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Where does a hemiparasite’s food come from?

A parasitic plant’s ability to steal carbon rests in their haustoria, specialised organs they use to tap into a host plant.

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Plants gain the carbon they need from the air and the oxygen and hydrogen they need from their roots. Sometimes they take shortcuts. Holoparasites are plants that take everything from their hosts. Hemiparasites, like mistletoe, are more of a puzzle. They have leaves, so they can photosynthesise. But do they take most of their carbon from the air, or do they steal it from their hosts?

Rhinanthus minor, Yellow Rattle. a root parasite that photosynthesises above ground. Image: Canva.

Previous research has examined hemiparasites with different methods of photosynthesis. There are three common methods of photosynthesis named after the way they build hydrocarbons, C3, C4 and CAM. Studying C3 parasites on C4 or CAM plants is relatively easy, as the different methods of photosynthesis discriminate against different isotopes, making it possible to ‘tag’ chemicals that enter the plants.

Giesemann and Gebauer have been working to find a way of tracking the chemicals C3 hemiparasites use on C3 hosts. In a paper published recently in Annals of Botany, they use a combination of holoparasites and hemiparasites to discover how the hemiparasites feed themselves.

They found that the hemiparasites varied in how much carbon they took from their host, from none to over 50%. The key to the difference was in their haustoria, the organs that hemiparasites can use instead of roots.

“Haustoria penetrate and invade the host tissue thereby facilitating a physio-physical bridge between host and parasite. Based on our results, the hemiparasites with less specialized haustoria, i.e. species belonging to the genera Euphrasia, Melampyrum and Bartisa, received much less xylem organic C than hemiparasites with more specialized haustoria, i.e. species belonging to the genera Rhinanthus and Pedicularis,” write Giesemann and Gebauer.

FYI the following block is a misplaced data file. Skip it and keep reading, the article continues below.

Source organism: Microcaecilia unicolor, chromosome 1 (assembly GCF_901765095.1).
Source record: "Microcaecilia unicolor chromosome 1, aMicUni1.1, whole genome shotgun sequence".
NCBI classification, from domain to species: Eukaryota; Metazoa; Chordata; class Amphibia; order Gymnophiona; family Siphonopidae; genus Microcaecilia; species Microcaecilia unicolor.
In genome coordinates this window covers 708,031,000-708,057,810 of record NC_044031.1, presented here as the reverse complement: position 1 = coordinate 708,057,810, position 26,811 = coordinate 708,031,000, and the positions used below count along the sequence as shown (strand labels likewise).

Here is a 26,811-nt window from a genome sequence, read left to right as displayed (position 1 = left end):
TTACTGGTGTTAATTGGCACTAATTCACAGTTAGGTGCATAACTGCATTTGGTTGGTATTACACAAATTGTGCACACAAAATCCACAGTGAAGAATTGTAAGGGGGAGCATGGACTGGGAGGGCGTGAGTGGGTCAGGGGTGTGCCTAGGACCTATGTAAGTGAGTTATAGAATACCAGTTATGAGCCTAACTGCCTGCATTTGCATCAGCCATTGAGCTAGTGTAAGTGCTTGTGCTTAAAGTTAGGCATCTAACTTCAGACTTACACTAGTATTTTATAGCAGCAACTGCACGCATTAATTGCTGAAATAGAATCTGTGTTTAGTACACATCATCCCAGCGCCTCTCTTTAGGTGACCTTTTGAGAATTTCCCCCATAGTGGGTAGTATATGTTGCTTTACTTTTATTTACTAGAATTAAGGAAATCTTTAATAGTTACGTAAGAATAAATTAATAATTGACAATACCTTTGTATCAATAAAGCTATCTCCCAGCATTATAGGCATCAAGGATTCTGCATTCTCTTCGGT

Understanding how parasites feed is important. Ecologists look at parasitic plants as ecosystem engineers. These plants can influence the reproduction of other plants and open up niches for other organisms. However, they can also cause a great deal of economic damage. Understanding how parasitic plants work opens the possibility of using their positive traits and mitigating their harms.


Giesemann, P. and Gebauer, G. (2022) “Distinguishing carbon gains from photosynthesis and heterotrophy in C3-hemiparasite-C3-host pairs,” Annals of Botany, 129(6), https://doi.org/10.1093/aob/mcab153

Alun Salt

Alun (he/him) is the Producer for Botany One. It's his job to keep the server running. He's not a botanist, but started running into them on a regular basis while working on writing modules for an Interdisciplinary Science course and, later, helping teach mathematics to Biologists. His degrees are in archaeology and ancient history.

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